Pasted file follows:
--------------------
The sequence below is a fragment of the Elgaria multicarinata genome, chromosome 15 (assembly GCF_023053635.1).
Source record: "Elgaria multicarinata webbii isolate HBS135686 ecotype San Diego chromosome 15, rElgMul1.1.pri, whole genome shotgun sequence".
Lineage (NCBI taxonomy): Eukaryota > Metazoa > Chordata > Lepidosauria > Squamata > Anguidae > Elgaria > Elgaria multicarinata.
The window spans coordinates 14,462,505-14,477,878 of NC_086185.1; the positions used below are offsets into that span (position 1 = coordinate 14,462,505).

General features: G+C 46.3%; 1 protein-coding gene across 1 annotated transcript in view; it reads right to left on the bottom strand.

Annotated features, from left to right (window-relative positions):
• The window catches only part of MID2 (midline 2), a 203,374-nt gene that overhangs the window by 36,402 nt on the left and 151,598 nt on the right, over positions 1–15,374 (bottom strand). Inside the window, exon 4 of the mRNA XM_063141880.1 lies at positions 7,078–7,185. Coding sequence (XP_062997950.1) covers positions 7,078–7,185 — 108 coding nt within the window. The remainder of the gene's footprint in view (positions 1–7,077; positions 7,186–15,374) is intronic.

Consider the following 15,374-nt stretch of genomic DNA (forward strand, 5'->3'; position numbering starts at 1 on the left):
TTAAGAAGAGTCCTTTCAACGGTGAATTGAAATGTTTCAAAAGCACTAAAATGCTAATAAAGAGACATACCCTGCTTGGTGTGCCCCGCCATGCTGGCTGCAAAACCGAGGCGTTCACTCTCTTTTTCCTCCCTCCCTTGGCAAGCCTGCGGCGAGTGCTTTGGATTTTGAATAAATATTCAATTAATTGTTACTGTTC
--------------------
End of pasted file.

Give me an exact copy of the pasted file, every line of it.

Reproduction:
The sequence below is a fragment of the Elgaria multicarinata genome, chromosome 15 (assembly GCF_023053635.1).
Source record: "Elgaria multicarinata webbii isolate HBS135686 ecotype San Diego chromosome 15, rElgMul1.1.pri, whole genome shotgun sequence".
Lineage (NCBI taxonomy): Eukaryota > Metazoa > Chordata > Lepidosauria > Squamata > Anguidae > Elgaria > Elgaria multicarinata.
The window spans coordinates 14,462,505-14,477,878 of NC_086185.1; the positions used below are offsets into that span (position 1 = coordinate 14,462,505).

General features: G+C 46.3%; 1 protein-coding gene across 1 annotated transcript in view; it reads right to left on the bottom strand.

Annotated features, from left to right (window-relative positions):
• The window catches only part of MID2 (midline 2), a 203,374-nt gene that overhangs the window by 36,402 nt on the left and 151,598 nt on the right, over positions 1–15,374 (bottom strand). Inside the window, exon 4 of the mRNA XM_063141880.1 lies at positions 7,078–7,185. Coding sequence (XP_062997950.1) covers positions 7,078–7,185 — 108 coding nt within the window. The remainder of the gene's footprint in view (positions 1–7,077; positions 7,186–15,374) is intronic.

Consider the following 15,374-nt stretch of genomic DNA (forward strand, 5'->3'; position numbering starts at 1 on the left):
TTAAGAAGAGTCCTTTCAACGGTGAATTGAAATGTTTCAAAAGCACTAAAATGCTAATAAAGAGACATACCCTGCTTGGTGTGCCCCGCCATGCTGGCTGCAAAACCGAGGCGTTCACTCTCTTTTTCCTCCCTCCCTTGGCAAGCCTGCGGCGAGTGCTTTGGATTTTGAATAAATATTCAATTAATTGTTACTGTTC